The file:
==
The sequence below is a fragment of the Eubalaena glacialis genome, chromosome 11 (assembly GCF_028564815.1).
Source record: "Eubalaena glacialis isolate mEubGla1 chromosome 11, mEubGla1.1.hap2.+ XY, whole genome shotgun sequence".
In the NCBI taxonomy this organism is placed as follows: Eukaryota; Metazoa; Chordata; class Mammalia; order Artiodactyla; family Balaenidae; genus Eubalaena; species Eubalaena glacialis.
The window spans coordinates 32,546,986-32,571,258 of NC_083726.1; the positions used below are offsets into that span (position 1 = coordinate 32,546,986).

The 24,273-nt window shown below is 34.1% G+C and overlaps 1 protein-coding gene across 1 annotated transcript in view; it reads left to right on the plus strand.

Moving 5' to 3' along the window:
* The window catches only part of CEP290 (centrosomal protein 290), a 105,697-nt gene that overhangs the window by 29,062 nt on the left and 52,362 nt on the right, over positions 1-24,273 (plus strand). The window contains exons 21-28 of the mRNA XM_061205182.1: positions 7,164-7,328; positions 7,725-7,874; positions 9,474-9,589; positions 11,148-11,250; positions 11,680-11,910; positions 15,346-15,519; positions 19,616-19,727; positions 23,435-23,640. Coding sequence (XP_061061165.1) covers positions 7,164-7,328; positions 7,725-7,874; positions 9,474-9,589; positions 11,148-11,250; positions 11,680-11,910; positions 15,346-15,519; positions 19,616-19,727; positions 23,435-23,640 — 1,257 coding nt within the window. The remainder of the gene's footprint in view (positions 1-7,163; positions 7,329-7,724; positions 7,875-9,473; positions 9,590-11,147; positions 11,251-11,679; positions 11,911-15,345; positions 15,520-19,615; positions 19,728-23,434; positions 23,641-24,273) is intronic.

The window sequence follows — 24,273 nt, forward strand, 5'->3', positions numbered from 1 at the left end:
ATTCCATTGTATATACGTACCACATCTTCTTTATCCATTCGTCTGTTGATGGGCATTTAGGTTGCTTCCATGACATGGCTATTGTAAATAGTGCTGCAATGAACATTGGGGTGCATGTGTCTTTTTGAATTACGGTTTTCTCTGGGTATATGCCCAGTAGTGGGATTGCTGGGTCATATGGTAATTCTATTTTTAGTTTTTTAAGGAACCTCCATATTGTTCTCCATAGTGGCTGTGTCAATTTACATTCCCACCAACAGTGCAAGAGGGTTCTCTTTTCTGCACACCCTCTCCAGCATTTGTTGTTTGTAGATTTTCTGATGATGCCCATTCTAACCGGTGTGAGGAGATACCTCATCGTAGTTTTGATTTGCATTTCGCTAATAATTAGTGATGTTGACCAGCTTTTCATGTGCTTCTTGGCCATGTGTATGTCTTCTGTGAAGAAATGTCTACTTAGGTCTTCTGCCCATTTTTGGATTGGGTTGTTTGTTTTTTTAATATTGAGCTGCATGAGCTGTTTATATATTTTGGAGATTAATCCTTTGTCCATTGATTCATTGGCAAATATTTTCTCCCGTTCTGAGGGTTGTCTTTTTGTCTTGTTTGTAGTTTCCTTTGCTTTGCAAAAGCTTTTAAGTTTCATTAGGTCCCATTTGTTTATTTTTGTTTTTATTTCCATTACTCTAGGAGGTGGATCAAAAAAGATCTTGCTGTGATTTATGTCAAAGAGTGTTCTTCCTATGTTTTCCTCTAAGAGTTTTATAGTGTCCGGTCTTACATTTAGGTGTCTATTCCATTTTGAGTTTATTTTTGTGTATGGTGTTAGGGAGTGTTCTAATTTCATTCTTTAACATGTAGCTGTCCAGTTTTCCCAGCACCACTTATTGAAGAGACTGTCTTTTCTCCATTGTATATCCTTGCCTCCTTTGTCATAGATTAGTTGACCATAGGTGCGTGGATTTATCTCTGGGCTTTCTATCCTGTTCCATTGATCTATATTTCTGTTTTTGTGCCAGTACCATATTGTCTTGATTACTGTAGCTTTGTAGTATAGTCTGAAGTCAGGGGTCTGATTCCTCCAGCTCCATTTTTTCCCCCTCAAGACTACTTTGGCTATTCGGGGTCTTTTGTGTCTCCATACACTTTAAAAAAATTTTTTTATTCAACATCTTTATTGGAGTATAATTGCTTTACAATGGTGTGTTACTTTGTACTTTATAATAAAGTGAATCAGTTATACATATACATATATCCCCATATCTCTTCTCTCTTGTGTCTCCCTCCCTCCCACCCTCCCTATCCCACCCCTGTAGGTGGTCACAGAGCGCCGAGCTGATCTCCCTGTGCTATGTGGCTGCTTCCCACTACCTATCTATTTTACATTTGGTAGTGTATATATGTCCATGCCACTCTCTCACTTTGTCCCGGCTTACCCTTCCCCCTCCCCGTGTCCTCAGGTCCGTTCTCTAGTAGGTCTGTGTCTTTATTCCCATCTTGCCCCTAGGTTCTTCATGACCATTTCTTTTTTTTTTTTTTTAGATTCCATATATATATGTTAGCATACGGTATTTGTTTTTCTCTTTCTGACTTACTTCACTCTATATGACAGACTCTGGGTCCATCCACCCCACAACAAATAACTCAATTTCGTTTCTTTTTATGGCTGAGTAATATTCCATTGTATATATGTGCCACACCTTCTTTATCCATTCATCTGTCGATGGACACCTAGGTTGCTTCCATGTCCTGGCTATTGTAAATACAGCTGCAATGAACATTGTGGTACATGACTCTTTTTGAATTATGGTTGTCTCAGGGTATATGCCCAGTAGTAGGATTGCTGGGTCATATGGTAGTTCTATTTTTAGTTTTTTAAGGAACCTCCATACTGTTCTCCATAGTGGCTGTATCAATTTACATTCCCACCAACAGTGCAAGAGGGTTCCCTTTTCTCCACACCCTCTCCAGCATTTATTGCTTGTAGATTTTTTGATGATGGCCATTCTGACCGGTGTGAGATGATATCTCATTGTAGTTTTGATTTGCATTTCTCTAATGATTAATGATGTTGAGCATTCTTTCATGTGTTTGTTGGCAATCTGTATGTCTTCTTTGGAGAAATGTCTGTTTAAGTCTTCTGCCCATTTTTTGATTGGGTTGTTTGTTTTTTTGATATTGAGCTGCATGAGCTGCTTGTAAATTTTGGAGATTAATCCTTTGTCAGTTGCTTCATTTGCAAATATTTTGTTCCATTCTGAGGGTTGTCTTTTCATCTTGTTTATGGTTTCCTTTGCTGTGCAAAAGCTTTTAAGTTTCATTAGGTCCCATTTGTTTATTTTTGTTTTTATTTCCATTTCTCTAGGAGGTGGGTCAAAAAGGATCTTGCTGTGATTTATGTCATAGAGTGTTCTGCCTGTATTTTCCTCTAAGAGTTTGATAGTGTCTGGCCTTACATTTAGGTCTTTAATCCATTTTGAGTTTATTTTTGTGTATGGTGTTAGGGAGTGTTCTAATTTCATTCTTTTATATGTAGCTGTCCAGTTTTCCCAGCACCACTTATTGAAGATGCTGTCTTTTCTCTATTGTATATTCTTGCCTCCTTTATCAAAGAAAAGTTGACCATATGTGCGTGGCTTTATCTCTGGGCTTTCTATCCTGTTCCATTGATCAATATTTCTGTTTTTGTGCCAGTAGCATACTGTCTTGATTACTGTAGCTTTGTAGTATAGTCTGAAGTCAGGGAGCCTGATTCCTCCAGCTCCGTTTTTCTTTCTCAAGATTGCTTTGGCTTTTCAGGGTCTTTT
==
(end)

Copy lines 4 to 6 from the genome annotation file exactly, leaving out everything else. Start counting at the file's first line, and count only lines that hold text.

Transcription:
The window spans coordinates 32,546,986-32,571,258 of NC_083726.1; the positions used below are offsets into that span (position 1 = coordinate 32,546,986).

The 24,273-nt window shown below is 34.1% G+C and overlaps 1 protein-coding gene across 1 annotated transcript in view; it reads left to right on the plus strand.

Moving 5' to 3' along the window: